The Death of Employee Trust: Myth? Or Fable?

Trust is a many-meaning thing. One of its multiple mysteries is the assumed object. As in, “I trust my 16-year old.” Well, to do what? Trusting him to set the table correctly is one thing; to make curfew may be quite another. The identity of the implied object makes all the difference.

A more relevant example is the Edelman Tweet Level test; it rates your twitter handle on several dimensions, including trust. On the Top Twitter Users by Trust ranking, the New York Times is #14. CNN is #4. Tops on the list is–of course–Justin Bieber. (Numbers 2 and 3 are a couple of Kardashians).

Trust to do what? Report the news?  Or–well, I’m not sure what Bieber/Kardashian are trusted for, but I doubt it’s for the same thing as the Times.  Again, the implied object makes all the difference. (Full disclosure: I confess, I’m hooked on TweetLevel myself).

Which brings us to an interesting blogpost, Employee Trust in Its Death Throes, by Derek Irvine in the Human Capital League.  

Employee trust in and loyalty for the employer has been dying a slow, agonizing death for the last several decades. It began with massive layoffs in the 1970s-80s when employees who thought they had a job for life, like their parents before them, found themselves pounding the pavement looking for work…

…The result? No one expects their employer to look out for the employee’s best interests.

…Octavius Black, chief executive of the Mind Gym, a performance consultancy, warns that while staff retention has held up during the downturn, that could soon change. “Over 60 per cent of employees currently say they plan to switch companies, with 25 per cent actively looking for a new job,” he says. “The risk is even more acute with top performers, whose feeling of engagement with their employer has dropped three times faster than the average employee’s in the past 12 months.”

Well, yes. And no. Employees should trust their employers—to do what? Employers should trust their employers—to do what?   It depends on the implied object of trust. 

Unless we update the implied objects, we’re about half a century out of date in our assumptions.  And you can’t get good answers out of questions that no longer make sense.

What Trust Means Between Employers and Employees

The old, 1950s belief-set of employer-employee trust had to do with a pact around employment. If the workers worked hard and well, the company would/should take care of them. As usually interpreted, “take care” meant, if not lifetime employment, then something approaching it. As the article notes, that myth was taken out and shot several times in the past few decades.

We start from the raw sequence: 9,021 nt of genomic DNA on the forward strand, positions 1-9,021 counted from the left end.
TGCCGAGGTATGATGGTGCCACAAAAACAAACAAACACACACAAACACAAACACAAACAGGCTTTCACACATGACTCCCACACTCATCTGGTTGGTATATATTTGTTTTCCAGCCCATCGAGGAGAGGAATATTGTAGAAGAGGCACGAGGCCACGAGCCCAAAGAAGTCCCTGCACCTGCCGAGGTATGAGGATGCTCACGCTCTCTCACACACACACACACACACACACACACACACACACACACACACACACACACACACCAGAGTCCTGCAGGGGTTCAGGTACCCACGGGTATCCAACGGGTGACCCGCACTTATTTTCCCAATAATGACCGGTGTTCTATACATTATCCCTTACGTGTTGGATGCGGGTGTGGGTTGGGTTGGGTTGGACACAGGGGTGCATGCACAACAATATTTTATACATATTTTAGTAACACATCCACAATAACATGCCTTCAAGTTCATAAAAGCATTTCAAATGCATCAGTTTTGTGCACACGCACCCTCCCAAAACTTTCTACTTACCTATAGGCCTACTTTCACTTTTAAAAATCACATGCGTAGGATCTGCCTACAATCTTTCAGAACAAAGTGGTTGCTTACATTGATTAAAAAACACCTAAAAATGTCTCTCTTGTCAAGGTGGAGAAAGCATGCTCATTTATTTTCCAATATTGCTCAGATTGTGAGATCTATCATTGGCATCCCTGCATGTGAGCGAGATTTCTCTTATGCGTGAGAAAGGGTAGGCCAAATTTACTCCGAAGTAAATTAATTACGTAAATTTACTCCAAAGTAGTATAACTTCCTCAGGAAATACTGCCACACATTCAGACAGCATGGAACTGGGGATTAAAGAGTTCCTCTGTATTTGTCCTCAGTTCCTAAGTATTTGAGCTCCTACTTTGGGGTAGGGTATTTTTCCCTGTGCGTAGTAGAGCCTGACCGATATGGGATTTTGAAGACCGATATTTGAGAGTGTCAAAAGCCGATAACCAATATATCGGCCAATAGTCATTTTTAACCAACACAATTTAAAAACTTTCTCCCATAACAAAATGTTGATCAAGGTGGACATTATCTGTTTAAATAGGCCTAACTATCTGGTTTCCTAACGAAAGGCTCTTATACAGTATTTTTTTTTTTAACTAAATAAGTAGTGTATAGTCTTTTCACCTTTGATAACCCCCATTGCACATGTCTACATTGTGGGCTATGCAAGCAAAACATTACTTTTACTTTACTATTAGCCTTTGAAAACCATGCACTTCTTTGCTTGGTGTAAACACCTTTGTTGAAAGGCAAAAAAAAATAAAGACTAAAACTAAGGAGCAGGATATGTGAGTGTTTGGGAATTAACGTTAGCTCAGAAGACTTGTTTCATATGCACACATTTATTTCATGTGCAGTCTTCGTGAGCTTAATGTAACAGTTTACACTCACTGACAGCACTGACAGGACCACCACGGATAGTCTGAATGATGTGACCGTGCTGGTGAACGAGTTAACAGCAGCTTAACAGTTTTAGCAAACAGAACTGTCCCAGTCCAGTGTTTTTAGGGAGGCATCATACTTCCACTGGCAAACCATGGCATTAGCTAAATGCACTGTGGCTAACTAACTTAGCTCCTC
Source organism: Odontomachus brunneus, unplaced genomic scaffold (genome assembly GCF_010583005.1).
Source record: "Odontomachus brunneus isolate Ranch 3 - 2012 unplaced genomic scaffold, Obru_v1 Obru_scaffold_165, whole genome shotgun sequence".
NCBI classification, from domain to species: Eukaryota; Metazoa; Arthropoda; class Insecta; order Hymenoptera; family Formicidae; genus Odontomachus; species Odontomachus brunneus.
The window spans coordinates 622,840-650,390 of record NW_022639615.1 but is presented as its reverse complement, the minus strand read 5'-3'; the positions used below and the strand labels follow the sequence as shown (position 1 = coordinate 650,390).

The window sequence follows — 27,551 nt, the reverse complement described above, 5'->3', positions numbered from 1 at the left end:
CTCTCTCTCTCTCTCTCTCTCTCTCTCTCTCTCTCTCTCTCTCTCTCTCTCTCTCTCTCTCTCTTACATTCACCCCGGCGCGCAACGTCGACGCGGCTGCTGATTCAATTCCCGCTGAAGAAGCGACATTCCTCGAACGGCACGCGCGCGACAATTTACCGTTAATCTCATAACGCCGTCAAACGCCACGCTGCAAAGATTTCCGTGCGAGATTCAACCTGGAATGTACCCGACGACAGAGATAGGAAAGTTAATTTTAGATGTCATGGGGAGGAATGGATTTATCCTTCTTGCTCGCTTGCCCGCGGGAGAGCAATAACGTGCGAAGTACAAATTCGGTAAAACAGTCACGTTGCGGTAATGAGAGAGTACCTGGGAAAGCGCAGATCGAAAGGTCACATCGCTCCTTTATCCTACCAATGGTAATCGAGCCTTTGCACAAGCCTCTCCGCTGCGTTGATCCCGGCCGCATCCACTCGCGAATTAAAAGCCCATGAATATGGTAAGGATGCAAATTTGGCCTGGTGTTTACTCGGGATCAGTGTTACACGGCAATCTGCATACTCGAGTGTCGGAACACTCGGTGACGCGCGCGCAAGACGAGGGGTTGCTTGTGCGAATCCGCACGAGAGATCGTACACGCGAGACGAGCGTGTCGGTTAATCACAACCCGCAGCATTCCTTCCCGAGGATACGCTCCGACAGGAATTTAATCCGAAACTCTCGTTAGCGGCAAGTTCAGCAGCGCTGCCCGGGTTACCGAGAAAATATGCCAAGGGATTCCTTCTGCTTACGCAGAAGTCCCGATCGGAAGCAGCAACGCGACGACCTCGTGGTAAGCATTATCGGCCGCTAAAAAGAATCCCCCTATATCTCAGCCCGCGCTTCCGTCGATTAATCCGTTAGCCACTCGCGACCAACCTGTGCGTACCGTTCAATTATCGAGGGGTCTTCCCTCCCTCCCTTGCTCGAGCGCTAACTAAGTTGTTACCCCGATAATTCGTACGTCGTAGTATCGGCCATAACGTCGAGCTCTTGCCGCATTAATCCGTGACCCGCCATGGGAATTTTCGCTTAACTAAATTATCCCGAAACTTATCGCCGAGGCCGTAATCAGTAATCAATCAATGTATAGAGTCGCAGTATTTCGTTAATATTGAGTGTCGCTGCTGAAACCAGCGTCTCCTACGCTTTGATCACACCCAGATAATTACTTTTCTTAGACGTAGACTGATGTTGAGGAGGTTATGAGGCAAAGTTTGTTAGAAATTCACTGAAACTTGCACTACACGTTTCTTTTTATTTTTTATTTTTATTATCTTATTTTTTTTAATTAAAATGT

But, like a zombie myth, it lives on. It lives on in articles that still conflate low turnover with a trust-based employment relationship. It’s time to get clear:

The length of the W-2 form relationship no longer has anything to do with employment trust!  

There, I said it. Let’s see why that’s true.

It’s true because no company in the world these days has enough direct control over its markets, customers, suppliers, etc. to guarantee employment. No one—not employees, customers, suppliers, nor stockholders—should assume in a globally-scaled world that any one institution can maintain its current form over the decades required to guarantee any one’s employment. 

It would be arrogant of an employer to claim otherwise, and foolish of an employee to believe it if they did. Yet somehow we look at arrogance and stupidity and see—a decline in trust!?  The fault lies in the perceiver, not in the relationship.    

Let me suggest a different meaning of employment trust, one that is also cited in Irvine’s article: trust as looking out for the other’s best interests.

Trust as Looking Out for the Others’ Best Interests

What would happen if a company really, truly took this approach? In a rapidly evolving world, a company dedicated to its employees’ best interests would be attuned to the times when employees’ interests could be better served by working elsewhere. 

Think about that. What if a company hired an executive search firm not to add more people, but to find offers to entice away the existing employees. Because if they then stayed, they would have re-upped and re-motivated; and if they left, it would be for the sake of their personal improvement. Which a good employer would be dedicated to serving, yes?

This is not nearly as crazy as it sounds. For decades now we have recited “attract and retain” as a mantra. It’s half wrong, and the wrong part is the retention part. We have come to think of talent using the roach motel model: you can check them in, but don’t let them check out.

Yes, there are economies of knowledge, which argue for employee retention. But there is also burnout, bureaucratization, golden handcuffs, Peter Principles, going native, drinking the Kool Aid, and diminishing returns. Companies truly focused on their employees’ best interests would not automatically try to retain everybody—they would aggressively seek personal development opportunities for all, regardless of what that meant.  It would sure make attraction a slam dunk!

The molecular unit of business in this approaching world is no longer the company. It is the person. Companies who truly care about their people are willing to morph to serve those people. Companies who insist on bending people to maintain the continued existence of a corporate entity are zombies who have lived out their natural lives–and we all know you can’t trust zombies.